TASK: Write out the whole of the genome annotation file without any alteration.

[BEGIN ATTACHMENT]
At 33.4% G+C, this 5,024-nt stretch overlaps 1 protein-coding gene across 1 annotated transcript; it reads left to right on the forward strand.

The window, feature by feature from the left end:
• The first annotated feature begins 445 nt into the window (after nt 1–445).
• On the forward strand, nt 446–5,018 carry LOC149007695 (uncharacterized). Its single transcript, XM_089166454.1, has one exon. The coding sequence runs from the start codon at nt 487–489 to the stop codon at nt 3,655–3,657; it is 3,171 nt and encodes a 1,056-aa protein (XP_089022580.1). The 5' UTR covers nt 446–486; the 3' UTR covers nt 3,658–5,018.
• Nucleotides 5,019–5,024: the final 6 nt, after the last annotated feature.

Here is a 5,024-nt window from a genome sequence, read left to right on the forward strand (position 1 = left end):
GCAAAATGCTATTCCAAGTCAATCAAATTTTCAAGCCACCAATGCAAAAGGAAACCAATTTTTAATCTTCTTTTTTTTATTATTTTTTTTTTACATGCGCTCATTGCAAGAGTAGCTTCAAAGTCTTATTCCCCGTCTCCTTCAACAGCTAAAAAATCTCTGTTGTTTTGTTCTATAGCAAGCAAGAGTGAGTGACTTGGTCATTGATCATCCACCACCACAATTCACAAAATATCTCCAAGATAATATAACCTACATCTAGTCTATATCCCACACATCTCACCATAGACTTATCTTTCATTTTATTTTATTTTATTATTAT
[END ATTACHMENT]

At 33.4% G+C, this 5,024-nt stretch overlaps 1 protein-coding gene across 1 annotated transcript; it reads left to right on the forward strand.

The window, feature by feature from the left end:
• The first annotated feature begins 445 nt into the window (after nt 1–445).
• On the forward strand, nt 446–5,018 carry LOC149007695 (uncharacterized). Its single transcript, XM_089166454.1, has one exon. The coding sequence runs from the start codon at nt 487–489 to the stop codon at nt 3,655–3,657; it is 3,171 nt and encodes a 1,056-aa protein (XP_089022580.1). The 5' UTR covers nt 446–486; the 3' UTR covers nt 3,658–5,018.
• Nucleotides 5,019–5,024: the final 6 nt, after the last annotated feature.

Here is a 5,024-nt window from a genome sequence, read left to right on the forward strand (position 1 = left end):
GCAAAATGCTATTCCAAGTCAATCAAATTTTCAAGCCACCAATGCAAAAGGAAACCAATTTTTAATCTTCTTTTTTTTATTATTTTTTTTTTACATGCGCTCATTGCAAGAGTAGCTTCAAAGTCTTATTCCCCGTCTCCTTCAACAGCTAAAAAATCTCTGTTGTTTTGTTCTATAGCAAGCAAGAGTGAGTGACTTGGTCATTGATCATCCACCACCACAATTCACAAAATATCTCCAAGATAATATAACCTACATCTAGTCTATATCCCACACATCTCACCATAGACTTATCTTTCATTTTATTTTATTTTATTATTAT